O you who love the LORD, hate evil! He preserves the lives of his saints; he delivers them from the hand of the wicked. Light is sown for the righteous, and joy for the upright in heart. Rejoice in the LORD, O you righteous, and give thanks to his holy name! (Verses 10-12)
Verse 10 begins to contemplate the consequences of God’s sovereign rule of God to his people here and now. Our duty is clear. We are called to love God and hates sin and evil. As made clear in our sermon last Lord’s Day, God is Holy and he will make us holy. But at the same time, He will do it by changing our minds, wills, and desires. This means by faith in Christ and by the indwelling work of the Spirit, all converted believers will progress in Holiness. So as result, Christians will understand, continue to enjoy, and choose to obey God’s revealed will. And the top of this list is worship and respond with gratitude and praise.
The psalmist grounds this command to lead godly lives with the application of God’s grace in our lives. Continuing in verse 10, he assures as of God’s preservation and continuing delivance from evil. At the same time, verse 11 states how worship affects its participants and extends to everyone in their lives, “Light is sow for the righteous, and joy for the upright in heart.”
This unsual construction is of course metaphorical but the relationship seems obsure. You cannot plant or grow light. It is simply refracted and bounces off. So making sense of this idiomatic expression, we know from Scripture that light usually means understanding that comes the revealing wisdom of God. And having it sown for the righteous means those who worship God reflect the wisdom and knowledge of God to others. God is the source of godly living and spiritual discernment lived by individual Christians in society makes a difference in the lives of other people. Indeed we are called as salt and light of this world in Christ (Matthew 5:13-16).
Finally, verse 12 exhorts God’s people to worship God for he is holy and in response we worship him with joy and gladness. This closes the psalm with an exhortation.
Before we end, let me remind each of us the worship itself is a command. Actually, only those who love God can truly worship. As sinners living under God’s wrath, we lack the moral capacity to comply with the perfect requirement of obedience. We are not talking here of external compliance but also internal capacity. Our obedience flows from faith. This means only true believers worship.
But praise be to God for what he requires, he also supplies. Regeneration guarantees conversion and sanctification is the fruit of regeneration. This means the elect of God when regenerated receives a new nature in Christ which the Spirit continues to sanctify.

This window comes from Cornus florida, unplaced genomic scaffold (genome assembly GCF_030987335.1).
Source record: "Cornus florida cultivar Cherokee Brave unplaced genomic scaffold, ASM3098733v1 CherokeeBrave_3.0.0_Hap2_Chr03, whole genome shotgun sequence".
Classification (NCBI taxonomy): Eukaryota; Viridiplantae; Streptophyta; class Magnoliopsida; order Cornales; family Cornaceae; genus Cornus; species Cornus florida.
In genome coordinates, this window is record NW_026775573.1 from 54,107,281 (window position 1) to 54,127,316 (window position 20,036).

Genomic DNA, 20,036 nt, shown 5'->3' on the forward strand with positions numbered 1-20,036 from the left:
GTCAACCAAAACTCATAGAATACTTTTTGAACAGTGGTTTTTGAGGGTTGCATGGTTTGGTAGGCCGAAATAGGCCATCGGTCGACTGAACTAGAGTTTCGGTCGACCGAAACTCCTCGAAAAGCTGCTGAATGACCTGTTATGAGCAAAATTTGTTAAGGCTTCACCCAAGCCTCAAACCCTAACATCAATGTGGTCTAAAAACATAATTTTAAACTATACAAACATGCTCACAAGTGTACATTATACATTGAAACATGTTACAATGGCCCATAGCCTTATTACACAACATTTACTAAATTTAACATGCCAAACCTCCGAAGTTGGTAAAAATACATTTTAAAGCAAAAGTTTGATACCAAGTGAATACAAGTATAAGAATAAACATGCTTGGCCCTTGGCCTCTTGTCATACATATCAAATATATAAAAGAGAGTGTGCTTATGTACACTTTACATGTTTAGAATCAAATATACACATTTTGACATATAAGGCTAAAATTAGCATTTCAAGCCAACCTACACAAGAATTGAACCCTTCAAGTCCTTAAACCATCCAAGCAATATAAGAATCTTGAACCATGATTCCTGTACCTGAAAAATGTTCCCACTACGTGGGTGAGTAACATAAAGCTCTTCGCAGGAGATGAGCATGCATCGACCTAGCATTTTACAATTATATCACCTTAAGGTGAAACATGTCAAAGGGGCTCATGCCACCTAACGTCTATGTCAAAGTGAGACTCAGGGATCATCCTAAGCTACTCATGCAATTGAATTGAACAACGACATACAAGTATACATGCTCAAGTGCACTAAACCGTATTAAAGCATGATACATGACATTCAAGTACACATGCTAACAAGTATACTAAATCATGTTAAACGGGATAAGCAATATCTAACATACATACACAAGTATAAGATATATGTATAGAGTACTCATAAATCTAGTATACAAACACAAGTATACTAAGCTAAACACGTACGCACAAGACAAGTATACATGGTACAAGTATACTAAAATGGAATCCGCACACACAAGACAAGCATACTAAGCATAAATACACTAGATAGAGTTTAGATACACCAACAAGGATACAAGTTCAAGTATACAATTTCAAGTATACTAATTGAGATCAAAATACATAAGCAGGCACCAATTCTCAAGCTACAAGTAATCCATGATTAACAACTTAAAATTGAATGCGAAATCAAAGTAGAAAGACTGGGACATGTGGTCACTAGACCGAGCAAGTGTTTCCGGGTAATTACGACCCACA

I realized how difficult it must be to maintain a weekly habit of regularly attending the Lord’s Day and receive the blessings of God’s ordinary means of geace when everything that surrounds us runs contrary to its practice. Especially when our own relatives, friends, and even colleagues treat them in ridicule and contempt.
Then it is one thing that there are those who tolerate the neglect of weekly worship but there is also great temptation from modern churches today to either treat the Lord’s Day as a source of entertainment or even cast them as a legalistic requirement for ministry and service.
Worship every Lord’s Day is serious business. It is given to us by God so we can delight and rest in Him. He promises to provide us with everything we need to glorify him and enjoy him forever. This is our chief end and worship here on earth reminds us of this reality.
So Christian, let us worship God in reverence and awe.
ZCRC (Imus), God rules sovereignly over our lives. He continues to preserves and delivers us. Let us live in the light of this reality and worship Him in gratitude and praise. Amen.
Rev. Lance Filio is a minister of the Word and Sacraments at Zion Cornerstone Reformed Church (Imus). He finished his Bachelor Degree in Electronics Engineering at Mapua Institute of Technology and He is currently taking his Master of Arts in Theological Studies (MATS) at MINTS. He lives in Taguig City, Philippines with his wife and three children.